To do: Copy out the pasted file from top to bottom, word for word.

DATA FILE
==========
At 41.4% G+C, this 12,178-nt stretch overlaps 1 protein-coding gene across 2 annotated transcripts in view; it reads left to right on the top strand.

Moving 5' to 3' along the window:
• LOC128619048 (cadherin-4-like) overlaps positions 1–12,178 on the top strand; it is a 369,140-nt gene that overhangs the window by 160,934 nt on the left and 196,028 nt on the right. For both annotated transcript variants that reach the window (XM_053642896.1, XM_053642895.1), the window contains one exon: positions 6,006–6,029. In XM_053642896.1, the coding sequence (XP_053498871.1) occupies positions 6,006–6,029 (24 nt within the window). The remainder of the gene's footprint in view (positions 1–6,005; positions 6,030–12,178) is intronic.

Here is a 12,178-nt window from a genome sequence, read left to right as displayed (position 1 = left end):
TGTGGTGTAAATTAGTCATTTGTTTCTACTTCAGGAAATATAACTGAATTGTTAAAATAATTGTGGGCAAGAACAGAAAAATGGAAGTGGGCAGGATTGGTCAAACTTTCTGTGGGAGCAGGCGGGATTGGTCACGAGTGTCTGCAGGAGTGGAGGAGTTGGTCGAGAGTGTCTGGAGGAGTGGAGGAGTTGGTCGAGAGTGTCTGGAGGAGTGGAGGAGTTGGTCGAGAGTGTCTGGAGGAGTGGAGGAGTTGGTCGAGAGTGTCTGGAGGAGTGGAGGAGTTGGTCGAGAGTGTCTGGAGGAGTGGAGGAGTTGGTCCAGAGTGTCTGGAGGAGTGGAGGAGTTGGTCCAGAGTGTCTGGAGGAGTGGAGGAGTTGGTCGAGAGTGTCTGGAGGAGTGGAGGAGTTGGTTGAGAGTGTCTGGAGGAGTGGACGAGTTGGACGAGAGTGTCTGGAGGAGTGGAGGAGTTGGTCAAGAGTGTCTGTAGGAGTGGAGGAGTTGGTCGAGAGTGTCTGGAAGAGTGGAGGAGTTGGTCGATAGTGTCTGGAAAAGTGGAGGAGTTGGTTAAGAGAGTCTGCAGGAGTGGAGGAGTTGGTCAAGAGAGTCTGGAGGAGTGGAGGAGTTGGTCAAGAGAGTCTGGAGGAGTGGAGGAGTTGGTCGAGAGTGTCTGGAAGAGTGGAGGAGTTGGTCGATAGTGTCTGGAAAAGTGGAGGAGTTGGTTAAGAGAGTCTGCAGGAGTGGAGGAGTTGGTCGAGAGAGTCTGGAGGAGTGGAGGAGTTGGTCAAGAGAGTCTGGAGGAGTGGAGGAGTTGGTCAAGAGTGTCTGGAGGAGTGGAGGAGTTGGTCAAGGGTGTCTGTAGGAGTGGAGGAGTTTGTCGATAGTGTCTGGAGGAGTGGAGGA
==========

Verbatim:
At 41.4% G+C, this 12,178-nt stretch overlaps 1 protein-coding gene across 2 annotated transcripts in view; it reads left to right on the top strand.

Moving 5' to 3' along the window:
• LOC128619048 (cadherin-4-like) overlaps positions 1–12,178 on the top strand; it is a 369,140-nt gene that overhangs the window by 160,934 nt on the left and 196,028 nt on the right. For both annotated transcript variants that reach the window (XM_053642896.1, XM_053642895.1), the window contains one exon: positions 6,006–6,029. In XM_053642896.1, the coding sequence (XP_053498871.1) occupies positions 6,006–6,029 (24 nt within the window). The remainder of the gene's footprint in view (positions 1–6,005; positions 6,030–12,178) is intronic.

Here is a 12,178-nt window from a genome sequence, read left to right as displayed (position 1 = left end):
TGTGGTGTAAATTAGTCATTTGTTTCTACTTCAGGAAATATAACTGAATTGTTAAAATAATTGTGGGCAAGAACAGAAAAATGGAAGTGGGCAGGATTGGTCAAACTTTCTGTGGGAGCAGGCGGGATTGGTCACGAGTGTCTGCAGGAGTGGAGGAGTTGGTCGAGAGTGTCTGGAGGAGTGGAGGAGTTGGTCGAGAGTGTCTGGAGGAGTGGAGGAGTTGGTCGAGAGTGTCTGGAGGAGTGGAGGAGTTGGTCGAGAGTGTCTGGAGGAGTGGAGGAGTTGGTCGAGAGTGTCTGGAGGAGTGGAGGAGTTGGTCCAGAGTGTCTGGAGGAGTGGAGGAGTTGGTCCAGAGTGTCTGGAGGAGTGGAGGAGTTGGTCGAGAGTGTCTGGAGGAGTGGAGGAGTTGGTTGAGAGTGTCTGGAGGAGTGGACGAGTTGGACGAGAGTGTCTGGAGGAGTGGAGGAGTTGGTCAAGAGTGTCTGTAGGAGTGGAGGAGTTGGTCGAGAGTGTCTGGAAGAGTGGAGGAGTTGGTCGATAGTGTCTGGAAAAGTGGAGGAGTTGGTTAAGAGAGTCTGCAGGAGTGGAGGAGTTGGTCAAGAGAGTCTGGAGGAGTGGAGGAGTTGGTCAAGAGAGTCTGGAGGAGTGGAGGAGTTGGTCGAGAGTGTCTGGAAGAGTGGAGGAGTTGGTCGATAGTGTCTGGAAAAGTGGAGGAGTTGGTTAAGAGAGTCTGCAGGAGTGGAGGAGTTGGTCGAGAGAGTCTGGAGGAGTGGAGGAGTTGGTCAAGAGAGTCTGGAGGAGTGGAGGAGTTGGTCAAGAGTGTCTGGAGGAGTGGAGGAGTTGGTCAAGGGTGTCTGTAGGAGTGGAGGAGTTTGTCGATAGTGTCTGGAGGAGTGGAGGA